Genomics and Population Health – A Precision and Public Health Activity
Action Collaborative Participant
UNDERSTANDING HEREDITARY CANCER SYNDROMES AND THE ROLE OF CERTIFIED GENETIC COUNSELOR
By Georgia M. Hurst
Frequent contributor to http://patients.ambrygen.com/cancer
June 20, 2016: http://patients.ambrygen.com/cancer/blog/74/approaching-surgical-decisions-as-a-previvor-of-a-hereditary-colon-cancer-syndrome
July 4, 2016: http://patients.ambrygen.com/cancer/blog/81/adjusting-to-frequent-colonoscopies
August 1, 2016: http://patients.ambrygen.com/cancer/blog/93/possible-and-unexpected-outcomes-of-genetic-testing-benefits-of-having-a-knowledgeable-healthcare-provider
November 24, 2016. Thanksgiving. http://patients.ambrygen.com/cancer/blog/116/collecting-your-family-s-medical-history-during-the-holidays
Georgia Hurst is ranked in the top 5% users on social media. Influential in Cancer, Health, and Colon Cancer. http://klear.com/profile/ShewithLynch
Q & A with Georgia Hurst: Georgia Hurst is a patient advocate for people with hereditary non-polyposis colorectal cancer (HNPCC), also known as Lynch syndrome – a pre-cancerous condition known to increase the chances of developing bowel cancer. Georgia lives with Lynch syndrome and runs her own website called I Have Lynch Syndrome which is dedicated to raising awareness about the condition.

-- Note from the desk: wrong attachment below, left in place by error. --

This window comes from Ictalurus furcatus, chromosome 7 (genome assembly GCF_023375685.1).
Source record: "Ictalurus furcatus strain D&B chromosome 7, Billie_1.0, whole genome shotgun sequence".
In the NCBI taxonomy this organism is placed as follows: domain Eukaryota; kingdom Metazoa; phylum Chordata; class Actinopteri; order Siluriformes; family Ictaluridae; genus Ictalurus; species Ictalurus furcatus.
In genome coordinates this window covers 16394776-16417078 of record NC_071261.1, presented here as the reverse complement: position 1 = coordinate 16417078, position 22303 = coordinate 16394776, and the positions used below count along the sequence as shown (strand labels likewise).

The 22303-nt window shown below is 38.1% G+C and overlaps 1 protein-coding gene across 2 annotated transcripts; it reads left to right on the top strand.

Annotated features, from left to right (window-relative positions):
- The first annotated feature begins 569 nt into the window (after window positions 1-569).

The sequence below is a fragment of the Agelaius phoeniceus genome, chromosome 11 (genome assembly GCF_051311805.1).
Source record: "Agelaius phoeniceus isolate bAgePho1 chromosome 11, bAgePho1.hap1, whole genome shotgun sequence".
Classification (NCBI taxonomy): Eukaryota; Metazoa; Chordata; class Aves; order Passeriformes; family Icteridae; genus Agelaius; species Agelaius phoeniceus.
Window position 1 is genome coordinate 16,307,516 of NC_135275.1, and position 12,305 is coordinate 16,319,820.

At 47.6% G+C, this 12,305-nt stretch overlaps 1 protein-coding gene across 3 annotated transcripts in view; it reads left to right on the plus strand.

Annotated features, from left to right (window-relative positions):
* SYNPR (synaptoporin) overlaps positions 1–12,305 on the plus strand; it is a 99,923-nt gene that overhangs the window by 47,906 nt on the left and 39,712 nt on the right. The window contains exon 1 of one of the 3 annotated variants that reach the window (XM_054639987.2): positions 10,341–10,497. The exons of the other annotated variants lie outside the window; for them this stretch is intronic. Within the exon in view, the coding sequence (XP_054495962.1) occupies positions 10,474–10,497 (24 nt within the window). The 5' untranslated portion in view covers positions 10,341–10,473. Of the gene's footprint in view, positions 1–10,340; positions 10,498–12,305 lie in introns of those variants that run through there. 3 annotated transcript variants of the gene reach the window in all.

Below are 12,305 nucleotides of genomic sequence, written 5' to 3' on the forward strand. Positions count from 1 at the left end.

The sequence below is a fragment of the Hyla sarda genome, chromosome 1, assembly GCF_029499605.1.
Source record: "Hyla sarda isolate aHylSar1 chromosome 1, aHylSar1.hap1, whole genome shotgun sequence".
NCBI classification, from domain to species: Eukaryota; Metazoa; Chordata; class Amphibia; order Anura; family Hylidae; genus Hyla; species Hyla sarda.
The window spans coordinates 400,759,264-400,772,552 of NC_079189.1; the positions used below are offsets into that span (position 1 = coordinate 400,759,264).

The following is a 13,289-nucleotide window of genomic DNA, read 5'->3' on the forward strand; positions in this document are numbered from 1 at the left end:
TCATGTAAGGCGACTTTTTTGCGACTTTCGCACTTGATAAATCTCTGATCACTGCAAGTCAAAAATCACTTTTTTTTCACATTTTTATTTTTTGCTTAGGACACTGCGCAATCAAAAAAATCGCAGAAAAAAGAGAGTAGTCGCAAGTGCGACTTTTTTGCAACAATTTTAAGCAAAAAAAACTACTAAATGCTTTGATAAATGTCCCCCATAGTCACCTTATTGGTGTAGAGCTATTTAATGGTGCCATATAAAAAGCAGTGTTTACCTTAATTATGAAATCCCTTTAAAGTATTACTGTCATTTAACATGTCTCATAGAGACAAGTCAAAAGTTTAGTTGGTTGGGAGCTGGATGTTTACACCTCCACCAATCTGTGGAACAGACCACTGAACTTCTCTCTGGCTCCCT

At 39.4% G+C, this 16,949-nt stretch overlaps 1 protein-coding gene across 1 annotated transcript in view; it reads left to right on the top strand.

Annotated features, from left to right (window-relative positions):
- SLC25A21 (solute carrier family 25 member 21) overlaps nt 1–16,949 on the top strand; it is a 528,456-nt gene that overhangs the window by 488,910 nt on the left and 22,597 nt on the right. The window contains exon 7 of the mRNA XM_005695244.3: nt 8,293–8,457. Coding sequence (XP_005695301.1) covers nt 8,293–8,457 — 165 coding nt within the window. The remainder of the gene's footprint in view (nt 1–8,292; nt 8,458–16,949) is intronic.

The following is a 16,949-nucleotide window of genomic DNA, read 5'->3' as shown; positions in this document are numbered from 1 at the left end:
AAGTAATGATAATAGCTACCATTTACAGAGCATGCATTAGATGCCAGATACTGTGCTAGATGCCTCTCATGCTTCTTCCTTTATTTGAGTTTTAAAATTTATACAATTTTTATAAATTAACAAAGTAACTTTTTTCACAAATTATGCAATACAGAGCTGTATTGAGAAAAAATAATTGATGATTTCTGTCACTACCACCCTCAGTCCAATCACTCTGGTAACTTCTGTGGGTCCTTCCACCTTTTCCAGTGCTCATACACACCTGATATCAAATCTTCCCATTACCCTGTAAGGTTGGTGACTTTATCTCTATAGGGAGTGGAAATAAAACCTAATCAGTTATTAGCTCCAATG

This article is part of a series built to highlight rare hereditary cancer syndromes.
Here’s Georgia’s story of living with Lynch syndrome.
April 2015 – June 2016
#Hcchat: Ellen Matloff, President of My Gene Counsel, and Amy Byer Shainman, BRCA advocate extraordinaire, and I have all partnered to discuss hereditary cancer syndromes every other month on Twitter under the hashtag, #Hcchat. We include special guest commentators who are the leaders in their fields to comment and answer questions for our audience. Please click on the link below for more information. We have made over 160 million impressions on Twitter with #Hcchat to date: http://goo.gl/dxvNui
Please click on the link below for more information.
“Ihavelynchsyndrome.com is tireless in its efforts to raise awareness about Lynch syndrome and Georgia’s selfless dedication is an inspiration. We share a passion for educating and empowering people to be proactive about their health, so we are happy to offer our support,” – Pathway Founder and CEO Jim Plante.
November 2015 -Current